Getting the data you need to make savvy transportation planning decisions can be a lengthy, expensive process if you’re using surveys, license plate counts, or road sensors. These methods also make it difficult to evaluate the performance of a policy or project after implementation.
For example, when planners rely on old or modeled data to design their project, they don’t have a real-world baseline to evaluate current performance after a project is completed. Most road sensors are removed after a few days, so they must be re-installed to collect more data. Surveys can take months or even years to complete. If planners want to make performance-based improvements as they implement policy or infrastructure changes, they often have to start from scratch with data collection. This could create real flaws if your community has seasonal variation based on weather or school - or if your community has new transportation patterns derived from the rise of ride share or urban population growth, for example.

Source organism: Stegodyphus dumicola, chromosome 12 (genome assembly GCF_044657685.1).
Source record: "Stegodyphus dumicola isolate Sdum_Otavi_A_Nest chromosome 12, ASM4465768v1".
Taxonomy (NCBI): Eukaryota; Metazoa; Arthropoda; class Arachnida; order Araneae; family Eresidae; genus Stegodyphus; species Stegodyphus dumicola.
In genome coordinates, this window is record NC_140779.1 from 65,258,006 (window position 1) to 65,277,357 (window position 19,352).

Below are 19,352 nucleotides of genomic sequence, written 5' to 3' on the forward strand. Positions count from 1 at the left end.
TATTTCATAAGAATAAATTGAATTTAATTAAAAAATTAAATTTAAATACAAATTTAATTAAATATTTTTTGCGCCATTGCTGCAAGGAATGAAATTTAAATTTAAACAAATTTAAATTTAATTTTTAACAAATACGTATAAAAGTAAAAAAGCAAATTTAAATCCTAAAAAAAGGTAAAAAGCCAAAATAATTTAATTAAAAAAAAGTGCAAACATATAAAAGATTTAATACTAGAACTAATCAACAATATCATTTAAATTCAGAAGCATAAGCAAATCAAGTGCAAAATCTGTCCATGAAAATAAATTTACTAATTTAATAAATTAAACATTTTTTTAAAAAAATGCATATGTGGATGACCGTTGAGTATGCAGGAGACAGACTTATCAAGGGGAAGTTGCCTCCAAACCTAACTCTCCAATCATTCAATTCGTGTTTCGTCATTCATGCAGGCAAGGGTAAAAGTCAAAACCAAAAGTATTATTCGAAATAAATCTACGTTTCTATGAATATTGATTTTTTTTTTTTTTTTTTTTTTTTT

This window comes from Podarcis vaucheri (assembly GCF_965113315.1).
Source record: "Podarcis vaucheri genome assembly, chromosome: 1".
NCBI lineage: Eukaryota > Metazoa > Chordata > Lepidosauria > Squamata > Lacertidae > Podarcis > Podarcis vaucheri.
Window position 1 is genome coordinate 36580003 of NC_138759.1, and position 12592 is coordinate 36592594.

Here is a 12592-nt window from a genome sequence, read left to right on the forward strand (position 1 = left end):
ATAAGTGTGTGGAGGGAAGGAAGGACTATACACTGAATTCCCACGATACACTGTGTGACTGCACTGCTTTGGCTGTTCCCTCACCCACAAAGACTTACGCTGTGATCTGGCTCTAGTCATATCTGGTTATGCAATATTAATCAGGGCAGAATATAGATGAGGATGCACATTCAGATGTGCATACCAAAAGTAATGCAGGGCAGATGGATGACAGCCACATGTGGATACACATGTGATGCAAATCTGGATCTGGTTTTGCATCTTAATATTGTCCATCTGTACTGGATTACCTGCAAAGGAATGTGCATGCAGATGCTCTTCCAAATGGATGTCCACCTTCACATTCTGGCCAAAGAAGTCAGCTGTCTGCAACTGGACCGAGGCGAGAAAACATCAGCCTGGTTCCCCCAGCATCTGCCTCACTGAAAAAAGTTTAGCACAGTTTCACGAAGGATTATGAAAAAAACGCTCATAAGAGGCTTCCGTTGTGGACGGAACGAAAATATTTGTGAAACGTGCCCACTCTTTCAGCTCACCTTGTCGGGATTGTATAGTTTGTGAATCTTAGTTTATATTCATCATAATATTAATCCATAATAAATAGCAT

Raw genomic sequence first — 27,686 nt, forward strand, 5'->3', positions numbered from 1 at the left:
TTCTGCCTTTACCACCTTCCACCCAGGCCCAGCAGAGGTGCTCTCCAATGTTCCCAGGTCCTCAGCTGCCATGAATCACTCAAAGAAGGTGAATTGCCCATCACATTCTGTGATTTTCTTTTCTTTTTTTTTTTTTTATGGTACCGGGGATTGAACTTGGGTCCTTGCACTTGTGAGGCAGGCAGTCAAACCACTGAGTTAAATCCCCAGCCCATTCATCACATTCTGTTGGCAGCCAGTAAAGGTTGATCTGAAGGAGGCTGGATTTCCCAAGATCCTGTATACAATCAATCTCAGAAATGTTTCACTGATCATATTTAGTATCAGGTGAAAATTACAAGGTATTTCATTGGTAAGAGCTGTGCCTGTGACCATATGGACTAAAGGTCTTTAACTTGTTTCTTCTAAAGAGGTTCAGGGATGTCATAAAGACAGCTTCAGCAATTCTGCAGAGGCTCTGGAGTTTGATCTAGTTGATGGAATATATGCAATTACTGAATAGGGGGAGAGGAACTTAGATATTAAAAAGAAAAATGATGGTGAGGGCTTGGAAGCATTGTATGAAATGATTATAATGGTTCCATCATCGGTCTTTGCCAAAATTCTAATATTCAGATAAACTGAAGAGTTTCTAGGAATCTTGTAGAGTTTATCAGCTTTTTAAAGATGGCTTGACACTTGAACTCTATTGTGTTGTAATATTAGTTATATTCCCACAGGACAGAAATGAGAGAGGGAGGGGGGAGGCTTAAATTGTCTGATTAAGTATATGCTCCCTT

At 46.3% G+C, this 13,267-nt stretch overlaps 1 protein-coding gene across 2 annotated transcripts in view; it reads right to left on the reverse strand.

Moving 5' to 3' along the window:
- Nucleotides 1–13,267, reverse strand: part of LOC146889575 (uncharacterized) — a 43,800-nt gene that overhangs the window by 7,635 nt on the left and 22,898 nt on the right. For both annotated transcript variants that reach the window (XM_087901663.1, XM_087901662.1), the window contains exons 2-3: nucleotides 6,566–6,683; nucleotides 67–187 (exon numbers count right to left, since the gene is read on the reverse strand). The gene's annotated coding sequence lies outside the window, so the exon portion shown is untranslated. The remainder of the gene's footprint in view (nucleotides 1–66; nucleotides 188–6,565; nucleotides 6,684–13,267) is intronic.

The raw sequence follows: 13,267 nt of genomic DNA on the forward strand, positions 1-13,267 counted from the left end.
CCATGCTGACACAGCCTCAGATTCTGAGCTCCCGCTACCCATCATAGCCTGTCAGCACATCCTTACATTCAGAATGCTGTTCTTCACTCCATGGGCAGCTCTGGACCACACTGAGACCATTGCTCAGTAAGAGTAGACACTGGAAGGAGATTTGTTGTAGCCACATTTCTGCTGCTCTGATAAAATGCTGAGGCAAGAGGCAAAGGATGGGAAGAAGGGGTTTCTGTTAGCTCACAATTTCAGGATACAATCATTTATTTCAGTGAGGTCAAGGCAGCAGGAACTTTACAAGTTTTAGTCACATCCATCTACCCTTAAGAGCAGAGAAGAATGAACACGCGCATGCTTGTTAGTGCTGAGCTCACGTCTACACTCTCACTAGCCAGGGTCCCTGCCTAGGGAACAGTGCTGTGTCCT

In today’s world, there are much more efficient, up-to-date, and accurate ways to obtain the information you need. Nearly 77% of the US population uses a smartphone, and the data they produce is creating new options for transportation planners. In this article, I’ll share four advantages that Big Data has over conventional data sources for transportation planning.
As a San Francisco-based company, the wildfires that recently spread across northern California have been extremely troubling for our team at StreetLight Data. For us, this went beyond poor air quality in the Bay Area. The fires impacted the homes and personal well-being of our employees, our clients, and our families. While it is always difficult to see tragic events occur anywhere in the world, watching fires destroy places we love was something else entirely.
The experience forced us to think harder about what we, as a company, can do to help. Our product, StreetLight InSight®, helps transportation professionals use Big Data from mobile devices to understand travel patterns – but what specific information can it provide to aid in evacuations? At a personal level, how can we help communities in need, at least in the continental US and southern Canada, where we currently operate?